I had several very long hearings during COVID, and we really had to think about adapting our approach in terms of advocacy and keeping everyone’s attention and particularly using graphics, you know, very often in-person that you will have the graphics specialist there with you and able to manipulate the graphics to run it backwards, forwards, if the tribunal asks to look at it again and so forth. When you’re online and you’re all remote, it’s definitely trickier. And I think the key there for us was doing practice runs, seeing how it looked on the screen, was it conveying the message you wanted to do, and how would we communicate in real time to make sure that we could manipulate the graphics in a way that would explain what we were trying to explain to the tribunal. So there, it was more important things to do trial runs online to see how it panned out.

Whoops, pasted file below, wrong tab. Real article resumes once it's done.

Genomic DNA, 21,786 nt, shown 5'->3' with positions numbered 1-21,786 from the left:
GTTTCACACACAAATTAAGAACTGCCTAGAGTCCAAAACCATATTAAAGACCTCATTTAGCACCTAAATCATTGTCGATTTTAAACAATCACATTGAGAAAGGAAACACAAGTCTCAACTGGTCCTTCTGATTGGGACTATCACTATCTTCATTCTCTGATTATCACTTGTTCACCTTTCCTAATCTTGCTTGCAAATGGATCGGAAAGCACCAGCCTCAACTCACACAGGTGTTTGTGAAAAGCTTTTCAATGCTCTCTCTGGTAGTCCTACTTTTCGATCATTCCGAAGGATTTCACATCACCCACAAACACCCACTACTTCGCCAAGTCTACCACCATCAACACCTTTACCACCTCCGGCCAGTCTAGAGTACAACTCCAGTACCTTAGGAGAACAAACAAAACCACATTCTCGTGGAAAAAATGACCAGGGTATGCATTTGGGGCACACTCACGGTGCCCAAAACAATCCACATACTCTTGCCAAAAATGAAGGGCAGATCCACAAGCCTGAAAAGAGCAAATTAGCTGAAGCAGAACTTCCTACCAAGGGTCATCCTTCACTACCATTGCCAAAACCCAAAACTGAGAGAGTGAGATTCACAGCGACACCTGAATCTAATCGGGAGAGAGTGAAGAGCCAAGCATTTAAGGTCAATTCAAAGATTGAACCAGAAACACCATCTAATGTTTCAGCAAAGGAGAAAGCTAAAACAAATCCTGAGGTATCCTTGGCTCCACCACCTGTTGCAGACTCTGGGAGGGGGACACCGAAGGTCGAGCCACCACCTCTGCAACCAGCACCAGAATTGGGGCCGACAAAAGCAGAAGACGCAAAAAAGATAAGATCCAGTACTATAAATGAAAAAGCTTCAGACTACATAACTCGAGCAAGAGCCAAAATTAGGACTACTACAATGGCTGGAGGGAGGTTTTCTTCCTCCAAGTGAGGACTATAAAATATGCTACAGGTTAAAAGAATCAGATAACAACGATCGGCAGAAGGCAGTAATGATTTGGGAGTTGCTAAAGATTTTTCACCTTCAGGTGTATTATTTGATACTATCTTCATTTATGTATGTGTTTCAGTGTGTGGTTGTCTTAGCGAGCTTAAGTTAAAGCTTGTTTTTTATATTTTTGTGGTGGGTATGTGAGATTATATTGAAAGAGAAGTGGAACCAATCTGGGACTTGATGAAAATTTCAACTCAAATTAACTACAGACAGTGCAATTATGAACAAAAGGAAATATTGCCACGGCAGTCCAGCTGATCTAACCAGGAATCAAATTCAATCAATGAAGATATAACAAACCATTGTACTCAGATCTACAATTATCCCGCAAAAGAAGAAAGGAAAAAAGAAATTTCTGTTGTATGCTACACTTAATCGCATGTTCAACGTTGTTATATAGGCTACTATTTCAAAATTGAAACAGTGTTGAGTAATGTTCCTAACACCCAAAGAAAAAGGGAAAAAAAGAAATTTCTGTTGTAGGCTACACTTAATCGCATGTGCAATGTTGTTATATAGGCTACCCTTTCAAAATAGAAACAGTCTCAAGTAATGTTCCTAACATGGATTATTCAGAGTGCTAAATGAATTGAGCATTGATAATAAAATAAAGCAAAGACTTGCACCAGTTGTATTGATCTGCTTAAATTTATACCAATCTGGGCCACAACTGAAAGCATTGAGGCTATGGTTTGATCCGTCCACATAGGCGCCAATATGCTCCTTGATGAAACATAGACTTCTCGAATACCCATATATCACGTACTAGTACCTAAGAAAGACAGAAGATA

Cindy Buxton:

So, do you see any new sort of trends, technology that you think will help, you know, international arbitration or even litigation, you know, in the coming years?

Mark McNeill:

You know, in its more complicated forms, I’ve seen Z-Axis and other outlets take, sort of, the original CAD files, for example, and then manipulate them in a very, very complex way to show how structures were built and that can be extremely powerful in using the actual data and representing it in an incredibly complex way. It takes a long time to do that. I don’t, you know, over the course of my 25-year career, I’ve definitely seen technological changes. Where we’re going now in terms of graphical representation of data, it’s not clear to me. I mean, we’re obviously on the brink of AI permeating our field in a massive way, right? We have ChatGPT which can virtually do a first draft of a brief now and do legal research. Something I’m curious to see is, would you be able to at least start with a starting graphic using AI and say, can you compare the as built, right, to the design? And then it comes up with at least a first take of it, and then the humans come in on top and make sure it’s presented in a way that is fit for human consumption.

Cindy Buxton:

How do you share your own experiences and knowledge with less experienced colleagues? What advice do you offer about strategy and the importance of using visuals?

Duncan Holland: